A nuclear explosive device detonated in an American city would cause catastrophic loss of life and long-term economic damage. Such event is not likely, at present, but the threat may increase. Reducing the likelihood of nuclear terrorism is not a simple matter. The possible interventions are few; most involve strengthening our deterrents and augmenting our defenses. Dr. Robert Gallucci will argue that the effort is necessary and prudent, despite the complex political and technical challenges involved.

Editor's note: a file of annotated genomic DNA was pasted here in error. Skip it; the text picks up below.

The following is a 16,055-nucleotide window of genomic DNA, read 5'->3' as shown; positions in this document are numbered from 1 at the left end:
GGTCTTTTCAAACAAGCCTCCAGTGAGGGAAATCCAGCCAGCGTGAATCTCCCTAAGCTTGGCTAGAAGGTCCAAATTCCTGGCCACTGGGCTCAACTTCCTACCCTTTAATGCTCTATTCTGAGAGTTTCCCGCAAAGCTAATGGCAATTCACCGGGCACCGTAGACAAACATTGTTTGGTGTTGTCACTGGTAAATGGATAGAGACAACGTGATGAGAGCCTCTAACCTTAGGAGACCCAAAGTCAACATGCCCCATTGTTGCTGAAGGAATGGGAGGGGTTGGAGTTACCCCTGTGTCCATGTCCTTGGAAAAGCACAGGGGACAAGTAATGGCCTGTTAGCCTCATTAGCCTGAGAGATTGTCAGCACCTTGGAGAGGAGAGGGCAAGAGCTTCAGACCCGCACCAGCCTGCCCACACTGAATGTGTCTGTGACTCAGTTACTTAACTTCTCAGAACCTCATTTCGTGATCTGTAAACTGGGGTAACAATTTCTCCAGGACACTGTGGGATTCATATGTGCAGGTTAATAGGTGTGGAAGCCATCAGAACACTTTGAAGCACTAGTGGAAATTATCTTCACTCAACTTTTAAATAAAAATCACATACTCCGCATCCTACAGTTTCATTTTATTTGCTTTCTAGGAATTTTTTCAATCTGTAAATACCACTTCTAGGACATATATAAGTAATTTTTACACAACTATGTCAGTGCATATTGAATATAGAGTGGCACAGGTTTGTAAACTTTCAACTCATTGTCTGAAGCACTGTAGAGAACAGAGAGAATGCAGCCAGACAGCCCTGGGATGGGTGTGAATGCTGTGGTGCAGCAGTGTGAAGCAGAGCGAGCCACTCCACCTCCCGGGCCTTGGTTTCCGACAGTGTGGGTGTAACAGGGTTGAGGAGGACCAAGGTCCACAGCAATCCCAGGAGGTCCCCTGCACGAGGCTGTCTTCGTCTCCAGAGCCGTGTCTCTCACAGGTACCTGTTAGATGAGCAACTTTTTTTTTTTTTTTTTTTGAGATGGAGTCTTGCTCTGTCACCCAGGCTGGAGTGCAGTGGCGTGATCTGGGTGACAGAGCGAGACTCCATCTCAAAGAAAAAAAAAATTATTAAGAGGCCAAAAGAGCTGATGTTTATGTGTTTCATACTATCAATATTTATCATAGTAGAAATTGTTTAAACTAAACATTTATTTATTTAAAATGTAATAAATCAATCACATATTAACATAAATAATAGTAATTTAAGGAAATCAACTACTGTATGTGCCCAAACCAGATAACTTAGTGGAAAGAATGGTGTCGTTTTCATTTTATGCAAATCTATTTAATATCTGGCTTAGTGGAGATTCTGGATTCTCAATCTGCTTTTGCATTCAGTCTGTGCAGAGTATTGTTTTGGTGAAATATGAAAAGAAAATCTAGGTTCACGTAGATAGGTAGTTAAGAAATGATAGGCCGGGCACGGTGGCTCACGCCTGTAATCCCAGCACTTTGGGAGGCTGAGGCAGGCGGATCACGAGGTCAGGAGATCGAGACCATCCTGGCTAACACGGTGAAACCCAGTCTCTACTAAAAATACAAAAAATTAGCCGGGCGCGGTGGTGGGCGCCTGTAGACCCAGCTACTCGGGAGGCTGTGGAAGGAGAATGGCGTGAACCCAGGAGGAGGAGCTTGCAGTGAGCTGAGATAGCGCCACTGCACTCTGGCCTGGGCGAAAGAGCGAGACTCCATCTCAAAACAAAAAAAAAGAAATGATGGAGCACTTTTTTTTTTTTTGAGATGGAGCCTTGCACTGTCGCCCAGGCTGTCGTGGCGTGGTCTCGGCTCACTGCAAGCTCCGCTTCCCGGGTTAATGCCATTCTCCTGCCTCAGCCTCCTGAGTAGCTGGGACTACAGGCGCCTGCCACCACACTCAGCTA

Robert Gallucci became president of the John D. and Catherine T. MacArthur Foundation on July 1, 2009, having previously served for thirteen years as dean of Georgetown University's Edmund A. Walsh School of Foreign Service. Prior to this, Gallucci completed a twenty-one year career in the government where he served in several capacities, including with the U.S. Department of State as ambassador-at-large and as a special envoy to deal with the threat posed by the proliferation of ballistic missiles and weapons of mass destruction. He held this position, concurrent with his appointment as dean, until January 2001. Before joining the State Department, he taught at Swarthmore College, the Johns Hopkins School of Advanced International Studies, and Georgetown University. He has authored a number of publications on political-military issues, including Neither Peace Nor Honor: The Politics of American Military Policy in Vietnam and Going Critical: The First North Korean Nuclear Crisis with Joel S. Wit and Daniel Poneman. For Going Critical, he received the 2005 Douglas Dillon Award given by the American Academy of Diplomacy for a book of distinction in the practice of diplomacy. Gallucci earned his B.A. from the State University of New York at Stony Brook and his M.A. and Ph.D. from Brandeis University.